The tree elements were conceived, developed and designed by SCAD students and alumni. Fibers undergraduate students Ricki Dwyer and Holly Sexton, and shopSCAD store manager Kyle Millsap (B.F.A., illustration, 2006) designed the ornaments that adorn the tree's branches. Fibers graduate student Michael-Birch Pierce designed and constructed the embroidered tree skirt - measuring 18 feet in diameter and featuring the lyrics to "America the Beautiful" - that encircles the base of the tree.

The execution of the ornaments and tree design was truly a collaborative effort and drew upon the extraordinary talents of the university's fibers department, shopSCAD and Working Class Studio. Prior to the tree's unveiling, Millsap, along with shopSCAD director and co-creator Amy Zurcher - who also took part in designing elements for the tree - traveled to the nation's capital as two of the 97 volunteers who decorated the White House this year.

An estimated 100,000 people are expected to tour the landmark home through Dec. 30.

East Wing visitor's entrance: Magnolia and oak leaf garlands, and paper white flower blossoms; a "military appreciation tree" decorated to honor the five branches of the military; handwritten season's greetings notes collected from White House guests to be delivered to service members in Iraq, Afghanistan, and other parts of the world.

East Colonnade: Eight wreaths, one in each window, made of natural materials, including oranges, pears and dried flowers.

Children's area: A small tree featuring gingerbread ornaments decorated by 300 children of military parents; a larger-than-life version of Bo, the Obama family dog, fashioned from 40,000 black and white pipe cleaners.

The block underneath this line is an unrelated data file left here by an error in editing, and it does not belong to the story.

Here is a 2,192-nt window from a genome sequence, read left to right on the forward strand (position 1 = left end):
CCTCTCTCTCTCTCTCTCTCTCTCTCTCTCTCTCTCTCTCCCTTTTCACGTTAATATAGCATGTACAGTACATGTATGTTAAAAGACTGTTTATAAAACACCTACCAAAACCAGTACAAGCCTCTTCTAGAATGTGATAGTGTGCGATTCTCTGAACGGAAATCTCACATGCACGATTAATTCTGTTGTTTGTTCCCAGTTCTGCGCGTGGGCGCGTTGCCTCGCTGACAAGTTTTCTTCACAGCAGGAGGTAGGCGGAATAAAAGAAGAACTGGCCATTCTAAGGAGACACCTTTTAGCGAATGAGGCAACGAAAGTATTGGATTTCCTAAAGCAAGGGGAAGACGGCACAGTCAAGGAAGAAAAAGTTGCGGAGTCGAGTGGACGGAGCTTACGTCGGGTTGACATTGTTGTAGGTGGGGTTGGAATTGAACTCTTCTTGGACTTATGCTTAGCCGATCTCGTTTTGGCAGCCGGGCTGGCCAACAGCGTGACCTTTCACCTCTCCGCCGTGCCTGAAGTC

Lower Cross Hall: Four-foot white poinsettia trees in garden planters and garlands of white poinsettias.

East Room: Four large Christmas trees and hand-crafted decorations in turquoise, purple, green and gold with a bird and floral theme, and decorated with fake peacocks; wreaths hanging from the mirrors; a late 18th-century Italian presepio, or creche.

Green Room: Decorated in an environmental theme, using recycled materials; two trees and other decorations made of recycled newspapers and magazines that have been folded, glittered and decorated with ribbons and jewels.

Red Room: Decor in deep plum, fuchsia and red; red lacquer magnolia wreaths, used last Christmas, hanging in each window.

State Dining Room: Decorated as it might be for a holiday gathering with family and friends; garlands of fruit and foliage adorn trees, mantels and wreaths; two trees with leaves spray painted in gold and ornaments shaped like lemons and red and green pears.

Grand Foyer: Two large Christmas trees with white lights and red and gold ornaments; large stone urns filled with birch and beech branches illuminated with white light.

Gingerbread House: A larger-than-scale replica of Bo, the Obama family dog, made of almond paste and condensed milk, according to White House pastry chef Bill Yosses. It weighs 350 pounds and is made of gingerbread covered in white chocolate. Thirty pounds of honey from the White House beehive was used to make the gingerbread. The house has cutouts to show the East Room and the State Dining Room. There is also a replica of Mrs. Obama's fruit and vegetable garden, made of almond paste.